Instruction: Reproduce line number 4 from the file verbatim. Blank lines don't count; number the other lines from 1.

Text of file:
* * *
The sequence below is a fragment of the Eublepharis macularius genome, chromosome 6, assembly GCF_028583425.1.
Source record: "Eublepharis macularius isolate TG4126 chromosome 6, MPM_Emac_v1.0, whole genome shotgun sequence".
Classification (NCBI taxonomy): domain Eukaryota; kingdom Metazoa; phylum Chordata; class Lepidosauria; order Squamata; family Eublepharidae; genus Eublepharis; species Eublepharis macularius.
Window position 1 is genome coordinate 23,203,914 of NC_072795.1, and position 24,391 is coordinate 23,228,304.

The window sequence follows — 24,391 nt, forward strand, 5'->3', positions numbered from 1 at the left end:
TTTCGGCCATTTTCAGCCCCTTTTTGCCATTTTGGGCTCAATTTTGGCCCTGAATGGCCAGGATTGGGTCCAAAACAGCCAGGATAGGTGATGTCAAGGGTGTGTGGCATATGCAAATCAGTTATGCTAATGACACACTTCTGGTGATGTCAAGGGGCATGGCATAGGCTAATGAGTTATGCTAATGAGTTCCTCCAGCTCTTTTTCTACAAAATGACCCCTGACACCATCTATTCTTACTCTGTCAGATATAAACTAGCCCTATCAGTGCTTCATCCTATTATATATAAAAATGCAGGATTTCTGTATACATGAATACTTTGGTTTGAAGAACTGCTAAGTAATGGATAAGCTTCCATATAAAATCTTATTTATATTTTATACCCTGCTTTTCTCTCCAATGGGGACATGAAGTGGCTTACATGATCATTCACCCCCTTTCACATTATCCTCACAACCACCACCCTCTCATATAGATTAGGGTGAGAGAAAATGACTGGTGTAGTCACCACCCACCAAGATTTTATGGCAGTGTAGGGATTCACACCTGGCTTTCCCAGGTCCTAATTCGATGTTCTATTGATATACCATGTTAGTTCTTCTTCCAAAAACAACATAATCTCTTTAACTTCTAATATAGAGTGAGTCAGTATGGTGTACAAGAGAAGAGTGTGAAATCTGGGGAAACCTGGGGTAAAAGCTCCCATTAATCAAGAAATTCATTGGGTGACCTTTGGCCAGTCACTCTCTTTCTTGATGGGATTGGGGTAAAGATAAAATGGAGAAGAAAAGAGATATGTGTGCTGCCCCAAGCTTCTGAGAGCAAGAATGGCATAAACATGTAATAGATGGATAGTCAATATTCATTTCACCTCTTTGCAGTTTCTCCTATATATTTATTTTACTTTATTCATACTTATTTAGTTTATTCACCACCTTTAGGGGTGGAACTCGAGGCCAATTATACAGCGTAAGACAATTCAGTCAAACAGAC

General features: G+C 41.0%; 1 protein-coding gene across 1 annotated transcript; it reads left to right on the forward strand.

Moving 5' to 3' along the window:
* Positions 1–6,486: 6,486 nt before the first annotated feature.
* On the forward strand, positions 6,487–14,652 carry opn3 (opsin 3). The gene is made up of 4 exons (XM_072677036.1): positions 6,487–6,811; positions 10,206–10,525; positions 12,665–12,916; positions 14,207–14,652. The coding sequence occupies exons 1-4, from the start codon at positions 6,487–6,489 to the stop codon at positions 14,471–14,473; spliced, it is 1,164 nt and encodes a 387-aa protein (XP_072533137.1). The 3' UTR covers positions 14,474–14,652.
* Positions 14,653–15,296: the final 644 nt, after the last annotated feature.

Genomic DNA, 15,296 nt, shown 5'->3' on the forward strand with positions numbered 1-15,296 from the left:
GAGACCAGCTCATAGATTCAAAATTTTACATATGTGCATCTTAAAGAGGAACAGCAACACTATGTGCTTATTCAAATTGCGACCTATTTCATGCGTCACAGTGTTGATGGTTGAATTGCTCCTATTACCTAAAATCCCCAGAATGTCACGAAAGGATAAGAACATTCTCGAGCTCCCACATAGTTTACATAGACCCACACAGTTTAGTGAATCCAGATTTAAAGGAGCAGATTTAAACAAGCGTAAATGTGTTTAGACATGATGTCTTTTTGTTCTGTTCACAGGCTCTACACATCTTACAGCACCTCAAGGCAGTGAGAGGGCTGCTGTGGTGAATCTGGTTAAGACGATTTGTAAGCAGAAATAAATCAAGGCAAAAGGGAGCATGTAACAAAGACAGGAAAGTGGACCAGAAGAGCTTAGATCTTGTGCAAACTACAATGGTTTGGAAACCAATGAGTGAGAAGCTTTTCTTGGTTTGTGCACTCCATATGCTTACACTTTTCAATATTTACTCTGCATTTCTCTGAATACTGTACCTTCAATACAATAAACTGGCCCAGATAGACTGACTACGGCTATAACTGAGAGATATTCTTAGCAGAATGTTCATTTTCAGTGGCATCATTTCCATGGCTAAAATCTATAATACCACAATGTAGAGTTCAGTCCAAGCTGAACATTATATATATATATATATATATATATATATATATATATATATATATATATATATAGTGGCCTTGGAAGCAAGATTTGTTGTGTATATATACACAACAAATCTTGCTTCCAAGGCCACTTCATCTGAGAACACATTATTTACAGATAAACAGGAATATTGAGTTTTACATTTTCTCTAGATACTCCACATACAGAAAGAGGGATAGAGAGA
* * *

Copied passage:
Window position 1 is genome coordinate 23,203,914 of NC_072795.1, and position 24,391 is coordinate 23,228,304.